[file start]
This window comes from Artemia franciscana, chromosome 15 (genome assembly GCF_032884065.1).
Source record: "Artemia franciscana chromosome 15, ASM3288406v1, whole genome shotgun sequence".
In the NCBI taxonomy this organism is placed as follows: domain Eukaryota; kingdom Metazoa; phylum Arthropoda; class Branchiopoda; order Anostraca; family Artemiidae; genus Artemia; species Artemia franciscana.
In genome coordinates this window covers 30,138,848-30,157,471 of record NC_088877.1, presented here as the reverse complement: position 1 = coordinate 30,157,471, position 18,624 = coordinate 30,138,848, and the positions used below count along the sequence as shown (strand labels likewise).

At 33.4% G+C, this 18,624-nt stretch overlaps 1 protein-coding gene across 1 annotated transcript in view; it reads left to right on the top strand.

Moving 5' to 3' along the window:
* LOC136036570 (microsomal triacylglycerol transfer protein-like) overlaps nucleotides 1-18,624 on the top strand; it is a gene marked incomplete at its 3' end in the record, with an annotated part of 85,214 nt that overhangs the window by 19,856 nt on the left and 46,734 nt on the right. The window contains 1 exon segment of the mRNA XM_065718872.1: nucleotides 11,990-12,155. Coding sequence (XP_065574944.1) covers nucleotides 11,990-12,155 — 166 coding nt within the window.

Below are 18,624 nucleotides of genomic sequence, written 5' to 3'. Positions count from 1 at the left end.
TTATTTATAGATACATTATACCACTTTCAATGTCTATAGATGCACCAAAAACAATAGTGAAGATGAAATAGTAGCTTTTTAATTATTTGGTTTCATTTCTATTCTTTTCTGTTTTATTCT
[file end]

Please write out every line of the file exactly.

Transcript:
This window comes from Artemia franciscana, chromosome 15 (genome assembly GCF_032884065.1).
Source record: "Artemia franciscana chromosome 15, ASM3288406v1, whole genome shotgun sequence".
In the NCBI taxonomy this organism is placed as follows: domain Eukaryota; kingdom Metazoa; phylum Arthropoda; class Branchiopoda; order Anostraca; family Artemiidae; genus Artemia; species Artemia franciscana.
In genome coordinates this window covers 30,138,848-30,157,471 of record NC_088877.1, presented here as the reverse complement: position 1 = coordinate 30,157,471, position 18,624 = coordinate 30,138,848, and the positions used below count along the sequence as shown (strand labels likewise).

At 33.4% G+C, this 18,624-nt stretch overlaps 1 protein-coding gene across 1 annotated transcript in view; it reads left to right on the top strand.

Moving 5' to 3' along the window:
* LOC136036570 (microsomal triacylglycerol transfer protein-like) overlaps nucleotides 1-18,624 on the top strand; it is a gene marked incomplete at its 3' end in the record, with an annotated part of 85,214 nt that overhangs the window by 19,856 nt on the left and 46,734 nt on the right. The window contains 1 exon segment of the mRNA XM_065718872.1: nucleotides 11,990-12,155. Coding sequence (XP_065574944.1) covers nucleotides 11,990-12,155 — 166 coding nt within the window.

Below are 18,624 nucleotides of genomic sequence, written 5' to 3'. Positions count from 1 at the left end.
TTATTTATAGATACATTATACCACTTTCAATGTCTATAGATGCACCAAAAACAATAGTGAAGATGAAATAGTAGCTTTTTAATTATTTGGTTTCATTTCTATTCTTTTCTGTTTTATTCT